You create a screen saver for your operating system to display pictures from one of the following locations.
- My Pictures
- Windows Live Photo Gallery
- Windows Photo Gallery
- Windows Live Photo Gallery
- Windows Live Photo Gallery
However, the screen saver may stop working if one of the following conditions is true:
- There are invalid shortcuts in the folder or in the subfolder that stores the screen saver pictures.
- The power setting is set to “Low Power.”
- If the screen saver displays pictures from My Pictures, the SCRNSAVE.EXE registry value in the following registry subkey is “C:\Windows\system32\ssmypics.scr”:
- If the screen saver displays pictures from Windows Photo Gallery, the SCRNSAVE.EXE registry value in the following registry subkey is “C:\Windows\system32\PhotoScreensaver.scr”:
- If the screen saver displays pictures from Windows Live Photo Gallery, the SCRNSAVE.EXE registry value in the following registry subkey is “C:\Windows\wlxpgss.scr”:
You receive a warning in the notification area of the task bar telling you that the Windows Firewall is turned off. The warning is displayed as a Windows security alert in Windows XP and in Windows Vista, and as an Action Center message in Windows 7.
|Security alert in Windows XP
||Security alert in Windows Vista
||Action Center message in Windows 7
In Windows XP or in Windows Vista, you double-click the security alert to open the Windows Security Center. The Windows Security Center warns you that the Windows Firewall is turned off. In Windows 7, you click the Action Center message, and then click Open Action Center. The Action Center warns you that Windows Firewall is turned off.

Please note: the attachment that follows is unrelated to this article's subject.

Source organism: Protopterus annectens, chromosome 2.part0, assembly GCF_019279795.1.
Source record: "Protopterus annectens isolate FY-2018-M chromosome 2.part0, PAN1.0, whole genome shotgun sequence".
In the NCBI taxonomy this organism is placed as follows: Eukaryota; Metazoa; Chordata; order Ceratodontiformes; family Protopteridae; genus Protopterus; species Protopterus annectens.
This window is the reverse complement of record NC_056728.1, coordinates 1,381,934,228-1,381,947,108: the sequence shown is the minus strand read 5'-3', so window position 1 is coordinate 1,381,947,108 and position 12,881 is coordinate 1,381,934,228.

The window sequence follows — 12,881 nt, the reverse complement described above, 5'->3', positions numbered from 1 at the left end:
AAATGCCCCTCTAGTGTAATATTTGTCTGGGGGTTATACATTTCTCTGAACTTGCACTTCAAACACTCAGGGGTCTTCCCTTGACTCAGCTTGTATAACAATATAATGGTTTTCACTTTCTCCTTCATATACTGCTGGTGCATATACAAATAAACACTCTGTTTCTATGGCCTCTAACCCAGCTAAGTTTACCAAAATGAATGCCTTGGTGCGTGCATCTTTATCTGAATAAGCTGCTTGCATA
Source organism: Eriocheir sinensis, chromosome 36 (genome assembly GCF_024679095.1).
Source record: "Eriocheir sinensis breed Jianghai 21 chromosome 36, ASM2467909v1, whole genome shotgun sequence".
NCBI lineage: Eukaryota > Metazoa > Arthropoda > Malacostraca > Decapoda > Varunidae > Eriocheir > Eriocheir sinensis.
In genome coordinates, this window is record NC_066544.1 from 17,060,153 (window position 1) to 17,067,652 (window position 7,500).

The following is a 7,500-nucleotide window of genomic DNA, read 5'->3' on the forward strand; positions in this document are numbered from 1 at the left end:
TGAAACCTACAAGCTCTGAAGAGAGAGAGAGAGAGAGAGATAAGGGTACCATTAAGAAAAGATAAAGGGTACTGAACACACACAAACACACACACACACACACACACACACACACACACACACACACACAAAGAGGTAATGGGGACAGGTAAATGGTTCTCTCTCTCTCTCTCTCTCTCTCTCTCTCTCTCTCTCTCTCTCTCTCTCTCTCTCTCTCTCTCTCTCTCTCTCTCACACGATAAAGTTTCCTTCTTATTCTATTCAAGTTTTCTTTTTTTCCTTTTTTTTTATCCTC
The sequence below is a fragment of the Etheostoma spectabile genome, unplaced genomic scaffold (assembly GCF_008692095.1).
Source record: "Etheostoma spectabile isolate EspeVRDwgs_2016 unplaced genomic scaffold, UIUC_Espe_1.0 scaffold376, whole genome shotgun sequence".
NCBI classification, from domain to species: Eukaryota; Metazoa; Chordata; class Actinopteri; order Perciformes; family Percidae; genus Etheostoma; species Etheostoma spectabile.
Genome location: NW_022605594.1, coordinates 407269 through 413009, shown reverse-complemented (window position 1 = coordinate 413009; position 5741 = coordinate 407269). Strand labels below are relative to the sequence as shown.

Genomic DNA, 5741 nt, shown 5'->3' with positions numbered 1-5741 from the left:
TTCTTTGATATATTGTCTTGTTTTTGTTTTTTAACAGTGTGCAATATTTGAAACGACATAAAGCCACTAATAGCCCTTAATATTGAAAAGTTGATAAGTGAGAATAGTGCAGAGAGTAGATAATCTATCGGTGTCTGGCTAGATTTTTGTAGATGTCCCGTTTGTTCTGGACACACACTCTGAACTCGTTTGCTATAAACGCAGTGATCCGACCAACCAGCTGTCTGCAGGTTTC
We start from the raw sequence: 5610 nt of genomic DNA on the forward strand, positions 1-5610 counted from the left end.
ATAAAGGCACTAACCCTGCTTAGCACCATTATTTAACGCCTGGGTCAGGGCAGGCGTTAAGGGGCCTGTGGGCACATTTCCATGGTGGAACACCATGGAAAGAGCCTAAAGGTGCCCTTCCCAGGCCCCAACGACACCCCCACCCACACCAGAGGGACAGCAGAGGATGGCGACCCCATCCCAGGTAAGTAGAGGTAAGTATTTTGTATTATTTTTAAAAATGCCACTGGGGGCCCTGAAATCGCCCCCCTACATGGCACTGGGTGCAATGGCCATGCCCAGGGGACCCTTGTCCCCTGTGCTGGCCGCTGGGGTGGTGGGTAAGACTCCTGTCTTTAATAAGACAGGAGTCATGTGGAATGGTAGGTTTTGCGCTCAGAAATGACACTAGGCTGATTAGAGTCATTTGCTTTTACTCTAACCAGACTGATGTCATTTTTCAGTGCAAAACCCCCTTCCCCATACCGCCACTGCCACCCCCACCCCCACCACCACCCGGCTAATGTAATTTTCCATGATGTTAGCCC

You shared files or printers on a computer that is running Windows Vista or Windows 7. However, you cannot access the shared files or printers from another computer.
When you try to use Remote Assistance to offer assistance to a computer that is running Windows Vista or Windows 7, you receive the following error message:
The remote server machine does not exist or is unavailable.
On a computer that is running Windows Vista, the Windows Security Center warns you that the Windows Firewall is turned off. When you click Turn on now in the Windows Security Center to turn on the Windows Firewall, you receive the following error message:
Security Center can’t turn on Windows Firewall.
In the Services console, you notice that the Windows Firewall service is not running even if the service is configured to start automatically. When you manually start the Windows Firewall service, you receive the following error message:
Windows could not start the Windows Firewall on Local Computer. For more information, review the System Event Log. If this is a non-Microsoft service, contact the service vendor, and refer to service-specific error code 5.
Note: To open the Services console, Click Start , click Run, type Services.msc, and then click OK.
Microsoft is investigating new public reports of a vulnerability in all supported editions of Microsoft Windows. The vulnerability could allow an attacker to cause a victim to run malicious scripts when visiting various Web sites, resulting in information disclosure. This impact is similar to server-side cross-site scripting (XSS) vulnerabilities. Microsoft is aware of published information and proof-of-concept code that attempts to exploit this vulnerability. At this time, Microsoft has not seen any indications of active exploitation of the vulnerability.